By Eitan Sharir
As a leader, you don’t head to work every day intending to achieve mediocre results. Nonetheless, are you inadvertently setting mediocre expectations through your actions or focus? Unfortunately, this is a trap that snags many organizational and business leaders.
Are You Empowering Low Performance?
As any teacher can tell you, it’s easy to focus on the problem children in the classroom, while the high performers go unnoticed. If you work in management or human resources, you know that low performers are a problem. While they have lower productivity and performance, low performers tend to know how to do just enough to not get fired.
What you may not know is the overall power and negative impact these low performers truly have over the rest of the organization. In school, high performing students don’t have many other options; they can’t leave, so they just quietly progress from grade to grade. However, in the competitive corporate world, high performers have options. They don’t have to stick around, and absent the attention, rewards and opportunities they deserve, they’ll simply leave and find their fit elsewhere. Troubling, elsewhere might very well mean the competition. So while you’re trying to fix your problem employees, your competitors could be gathering up your best and brightest to their benefit.
Furthermore, low performers can pull your average performers down to their level. Although your intention in coaching and mentoring low performers is to move your organization to higher levels of performance, you could, in fact, be accomplishing the opposite. The average performers will view the inequality of work/attention between themselves and the low performers as unfair and will eventually begin to reduce their efforts to achieve. The result: lower overall performance for the organization.
When advising companies on how to optimize their corporate culture and improve organizational performance, I have seen many clients fall into this trap again and again, but I’ve also found some ways to mitigate its impact. Drawing on that experience, let’s examine the trap more closely and explore what leaders and managers can do about it.
The Employee Performance Mix
Have you stepped back and taken the time to analyze who in your organization would fall into the high performer, average performer and low performer categories? You might be surprised to find that typically 80 per cent of employees tend to be average performers; only 10 per cent are high performers and 10 per cent are low performers.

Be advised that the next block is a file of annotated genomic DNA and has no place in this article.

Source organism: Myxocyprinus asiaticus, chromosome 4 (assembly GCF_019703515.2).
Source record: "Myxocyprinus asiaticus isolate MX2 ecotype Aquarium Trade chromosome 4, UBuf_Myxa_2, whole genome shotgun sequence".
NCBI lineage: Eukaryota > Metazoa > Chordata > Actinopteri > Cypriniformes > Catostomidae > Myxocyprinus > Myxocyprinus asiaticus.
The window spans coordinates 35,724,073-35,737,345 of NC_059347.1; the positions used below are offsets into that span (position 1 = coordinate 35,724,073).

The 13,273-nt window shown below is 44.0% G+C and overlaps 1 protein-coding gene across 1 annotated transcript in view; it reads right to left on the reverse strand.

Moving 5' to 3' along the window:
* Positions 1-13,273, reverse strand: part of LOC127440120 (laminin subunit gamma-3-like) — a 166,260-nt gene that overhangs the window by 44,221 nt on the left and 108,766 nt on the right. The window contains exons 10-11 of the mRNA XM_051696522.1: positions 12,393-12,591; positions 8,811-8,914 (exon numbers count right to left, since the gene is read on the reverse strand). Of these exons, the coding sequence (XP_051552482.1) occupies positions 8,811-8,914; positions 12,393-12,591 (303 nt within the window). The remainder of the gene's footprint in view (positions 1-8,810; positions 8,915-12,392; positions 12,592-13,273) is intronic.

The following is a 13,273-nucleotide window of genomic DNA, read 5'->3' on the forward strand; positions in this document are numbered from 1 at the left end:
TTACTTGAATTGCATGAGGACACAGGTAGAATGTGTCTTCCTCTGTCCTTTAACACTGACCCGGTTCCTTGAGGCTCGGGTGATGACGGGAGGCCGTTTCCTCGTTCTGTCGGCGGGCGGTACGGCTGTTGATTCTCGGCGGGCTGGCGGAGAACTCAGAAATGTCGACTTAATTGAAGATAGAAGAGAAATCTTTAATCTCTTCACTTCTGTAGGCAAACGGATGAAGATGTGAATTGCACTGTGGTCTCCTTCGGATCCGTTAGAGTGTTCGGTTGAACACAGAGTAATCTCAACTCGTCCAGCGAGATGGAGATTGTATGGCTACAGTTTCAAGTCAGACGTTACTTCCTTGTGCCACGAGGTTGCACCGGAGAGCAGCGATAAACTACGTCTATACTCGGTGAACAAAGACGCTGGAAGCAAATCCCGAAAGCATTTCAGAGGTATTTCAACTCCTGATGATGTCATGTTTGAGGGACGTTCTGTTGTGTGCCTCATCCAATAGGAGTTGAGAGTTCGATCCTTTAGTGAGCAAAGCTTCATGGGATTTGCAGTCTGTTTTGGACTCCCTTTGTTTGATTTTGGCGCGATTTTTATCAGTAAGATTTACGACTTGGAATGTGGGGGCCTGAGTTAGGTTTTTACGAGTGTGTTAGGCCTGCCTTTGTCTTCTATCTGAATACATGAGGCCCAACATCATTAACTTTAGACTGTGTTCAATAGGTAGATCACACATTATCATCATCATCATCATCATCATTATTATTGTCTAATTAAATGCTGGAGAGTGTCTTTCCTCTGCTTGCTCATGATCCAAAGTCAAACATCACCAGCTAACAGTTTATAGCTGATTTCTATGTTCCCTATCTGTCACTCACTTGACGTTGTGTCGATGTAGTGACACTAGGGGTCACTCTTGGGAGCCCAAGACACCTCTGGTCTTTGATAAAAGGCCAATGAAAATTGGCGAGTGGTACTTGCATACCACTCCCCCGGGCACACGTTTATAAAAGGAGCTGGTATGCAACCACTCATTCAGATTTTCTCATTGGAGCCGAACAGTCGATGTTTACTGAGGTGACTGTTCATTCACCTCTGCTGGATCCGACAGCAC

Considering the impact of low performers, this breakdown may surprise you, but this is truly a case where the squeaky wheel gets the oil. Because low performers stand out due to their problem behaviour, they seem to take up a larger percentage of your organization. While you focus your attention on moving such a low percentage of employees from low to average performance, you may be inadvertently lowering the perception of corporate expectation.
In his Leadership with a Conscience magazine article, “Pulling the Plug on Low Performers:, Quint Studernot writes:
“Managers unwittingly align entire departments, entire companies, around (low performers) and spend an estimated 80 per cent of their supervisory time on them. You dread working with them, so you give everything to your high performers, which overloads them and creates an unfair distribution of work. Or, you keep devoting attention to them believing they’ll change, perhaps putting them on committees to try to engage them. It rarely works. Meanwhile, you alienate your good people and, eventually, find yourself in a situation where you can’t keep high performers.”
Setting an Expectation of Excellence
Instead of focusing leadership attention on developing low performers, an expectation of excellence should be set organization-wide. High performers need to be rewarded, mentored and recognized, and time and attention should be focused on moving your average performers into the high performance category.
Considering that 80 per cent of your employees tend to be average performers, imagine the impact on culture, performance and productivity if you were able to move 20 per cent of these employees into the high performance category. Consider that while the make up of high performance organizations might be split between 40 per cent high performers and 60 per cent average performers, everyone is in the process of moving towards higher performance.
In this scenario, the organization is actually setting the expectation that 80-90% of the organization is operating at a level of excellence, and those who aren’t are expected to be in the process of moving up.
The 30-60-10 Principle: Purging Low Performance